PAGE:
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Page 113 of the White Family Recorder


CORRESPONDENCE DEPARTMENT.

Quinter, Kan.

Dear Editor:

Don’t think your Western Kansas cousin a careless sort of a person, but I have so many things to look after on a big farm, that I do not have much time for writing except at times when I am too tired to write or do anything else.

I received the WHITE FAMILY RECORDER and I find it very interesting indeed. I am sending in my subscription.

I am the second child of Candace White Rice and Bissell Pierce Rice, and was born in Washington Co., Neb. Oct. 25, 1866. My husband, David H. Ikenberry was born in Va., Mar. 22, 1861. We were married Oct. 7. 1885 in North Bend, Neb.

We have seven children. The five eldest are married and all live in this vicinity.

Mr. Ikenberry comes of an interesting family. His father, John Ikenberry was born in Va. Jan. 5, 1836. He was an Elder or minister of the Church of Brethren. My husband’s mother is still alive, and spry as a cricket. She was Susan Boitnott and was born in Va. Feb. 16, 1836.

My son Harvey, my daughter Viola and my son Gilford each married grand-children of another minister of the Brethren Church, Elder J. S. Mohler. Of course we are all active members of that church.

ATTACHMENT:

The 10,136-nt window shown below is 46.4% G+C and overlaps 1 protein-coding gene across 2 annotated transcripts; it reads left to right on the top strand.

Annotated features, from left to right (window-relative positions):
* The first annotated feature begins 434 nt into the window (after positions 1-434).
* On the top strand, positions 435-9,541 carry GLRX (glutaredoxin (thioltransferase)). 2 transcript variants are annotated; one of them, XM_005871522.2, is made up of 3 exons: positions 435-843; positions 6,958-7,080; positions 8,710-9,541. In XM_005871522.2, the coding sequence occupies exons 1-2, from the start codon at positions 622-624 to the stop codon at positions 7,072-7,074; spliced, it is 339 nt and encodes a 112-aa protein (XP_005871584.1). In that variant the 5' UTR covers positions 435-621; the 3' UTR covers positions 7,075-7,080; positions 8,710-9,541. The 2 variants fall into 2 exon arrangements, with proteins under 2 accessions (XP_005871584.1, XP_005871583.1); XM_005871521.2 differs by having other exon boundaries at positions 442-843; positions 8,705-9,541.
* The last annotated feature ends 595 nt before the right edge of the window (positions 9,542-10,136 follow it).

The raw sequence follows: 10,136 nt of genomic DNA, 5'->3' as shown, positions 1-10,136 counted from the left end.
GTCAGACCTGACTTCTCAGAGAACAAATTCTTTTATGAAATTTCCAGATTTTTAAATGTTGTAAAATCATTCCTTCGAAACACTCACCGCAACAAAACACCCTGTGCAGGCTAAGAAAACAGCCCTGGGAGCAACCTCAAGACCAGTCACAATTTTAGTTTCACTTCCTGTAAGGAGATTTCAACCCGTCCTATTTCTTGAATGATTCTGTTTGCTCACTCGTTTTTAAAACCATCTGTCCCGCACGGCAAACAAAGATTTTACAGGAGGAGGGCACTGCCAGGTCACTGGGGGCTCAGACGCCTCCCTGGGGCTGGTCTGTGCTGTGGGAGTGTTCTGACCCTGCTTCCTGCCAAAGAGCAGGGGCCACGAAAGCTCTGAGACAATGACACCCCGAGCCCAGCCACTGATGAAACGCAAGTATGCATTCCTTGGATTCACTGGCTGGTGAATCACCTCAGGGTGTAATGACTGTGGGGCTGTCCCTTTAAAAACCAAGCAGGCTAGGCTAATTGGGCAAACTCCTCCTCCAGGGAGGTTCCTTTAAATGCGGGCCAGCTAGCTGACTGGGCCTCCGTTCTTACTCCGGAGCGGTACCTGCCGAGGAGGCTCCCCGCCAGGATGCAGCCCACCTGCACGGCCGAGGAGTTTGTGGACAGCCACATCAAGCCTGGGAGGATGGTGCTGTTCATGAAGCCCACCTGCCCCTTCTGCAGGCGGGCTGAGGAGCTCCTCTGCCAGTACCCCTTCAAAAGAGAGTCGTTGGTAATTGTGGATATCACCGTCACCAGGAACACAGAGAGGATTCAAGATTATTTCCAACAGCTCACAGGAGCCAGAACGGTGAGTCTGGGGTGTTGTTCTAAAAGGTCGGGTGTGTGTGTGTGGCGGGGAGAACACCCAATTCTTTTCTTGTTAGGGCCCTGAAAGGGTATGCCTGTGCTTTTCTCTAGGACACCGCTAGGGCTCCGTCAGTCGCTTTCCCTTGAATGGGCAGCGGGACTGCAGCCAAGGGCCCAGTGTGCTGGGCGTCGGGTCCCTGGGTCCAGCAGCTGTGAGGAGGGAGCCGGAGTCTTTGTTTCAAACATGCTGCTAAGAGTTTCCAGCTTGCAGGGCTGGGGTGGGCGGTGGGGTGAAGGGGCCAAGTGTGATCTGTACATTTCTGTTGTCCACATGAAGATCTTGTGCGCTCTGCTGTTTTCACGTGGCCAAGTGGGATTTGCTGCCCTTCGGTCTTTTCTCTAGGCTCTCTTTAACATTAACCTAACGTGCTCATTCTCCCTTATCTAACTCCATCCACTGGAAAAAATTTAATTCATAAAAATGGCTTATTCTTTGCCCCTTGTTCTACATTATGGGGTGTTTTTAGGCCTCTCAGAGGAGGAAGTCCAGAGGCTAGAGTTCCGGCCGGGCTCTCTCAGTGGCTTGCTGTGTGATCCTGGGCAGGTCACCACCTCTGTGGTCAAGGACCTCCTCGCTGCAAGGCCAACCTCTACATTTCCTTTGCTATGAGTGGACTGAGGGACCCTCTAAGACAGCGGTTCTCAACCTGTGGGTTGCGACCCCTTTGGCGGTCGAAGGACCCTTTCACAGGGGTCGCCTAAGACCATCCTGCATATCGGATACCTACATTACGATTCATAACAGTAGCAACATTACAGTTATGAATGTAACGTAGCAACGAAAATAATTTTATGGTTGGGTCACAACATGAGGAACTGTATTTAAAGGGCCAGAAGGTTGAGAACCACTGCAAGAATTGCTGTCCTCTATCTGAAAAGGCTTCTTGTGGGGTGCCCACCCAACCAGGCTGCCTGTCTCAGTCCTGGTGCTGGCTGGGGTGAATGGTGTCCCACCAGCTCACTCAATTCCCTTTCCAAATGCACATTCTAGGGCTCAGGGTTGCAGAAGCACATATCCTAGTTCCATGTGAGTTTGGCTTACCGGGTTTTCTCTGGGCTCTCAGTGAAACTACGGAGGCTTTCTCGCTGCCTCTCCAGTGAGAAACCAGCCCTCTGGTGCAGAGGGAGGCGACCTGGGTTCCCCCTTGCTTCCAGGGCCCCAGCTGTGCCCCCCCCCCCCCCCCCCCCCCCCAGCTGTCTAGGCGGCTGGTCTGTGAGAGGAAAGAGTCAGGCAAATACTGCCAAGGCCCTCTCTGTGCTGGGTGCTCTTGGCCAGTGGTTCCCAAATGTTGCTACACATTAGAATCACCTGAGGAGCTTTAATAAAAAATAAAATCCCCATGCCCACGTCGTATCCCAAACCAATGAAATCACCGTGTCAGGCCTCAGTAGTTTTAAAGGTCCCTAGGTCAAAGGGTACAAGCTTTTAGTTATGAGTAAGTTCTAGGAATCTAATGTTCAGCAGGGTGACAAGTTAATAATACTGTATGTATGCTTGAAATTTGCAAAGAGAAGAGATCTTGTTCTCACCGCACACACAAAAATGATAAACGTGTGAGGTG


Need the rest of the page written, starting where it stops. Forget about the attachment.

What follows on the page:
After our marriage at North Bend, Neb., we moved to Gove Co., Kans., where we took a homestead in the spring of 1886. In the fall of 1888 we moved back to Dodge Co., Neb., in 1891 to Nuckolls Co., but finally we came back to Gove Co., Kansas, the spring of 1899, where we have since lived. Quinter is the railroad station.

My husband and I have visited Missouri, Illinois and California. Then three years ago, we took an auto trip to Denver, Colorado Springs, Pueblo and the Rocky Mountains in general.

Hoping to see you sometime,

Sincerely Your Cousin
Edith Rice Ikenberry.



Oakland, Calif.

Dear Cousin Violet:

It has been my intention not to let the RECORDER become aged before I wrote to tell you how much I like it, but I see quite a bit of time has slipped by.

I can assure you that myself and family are of minor importance and very commonplace, but I am proud of the “ares” and the “has beens” from which we sprung, and am delighted to know I am to find out so much about the “has beens,” from one of the “ares,” yourself.

You surely are accomplishing a great task, and one which will enlighten scores of interested members of the White Family.

Since moving here to Oakland in 1919, from Martinez, Calif., we have been very busy with a restaurant business.

Moving is so much extra work it seems as if we never get caught up.

My husband is William Harrison Robinson and we were married at Bakersfield, Calif. in 1886. We have two daughters both married.

Mr. Robinson is what you might call a natural mechanic.

He has had excellent success with whatever trade he has taken up. He is also a good Veterinary Surgeon.

I am enclosing my subscription to the RECORDER and wish you the greatest of success.

I am sincerely Your Cousin
Caroline Bryant Robinson.

Mrs. Robinson is the daughter of Alma White Bryant.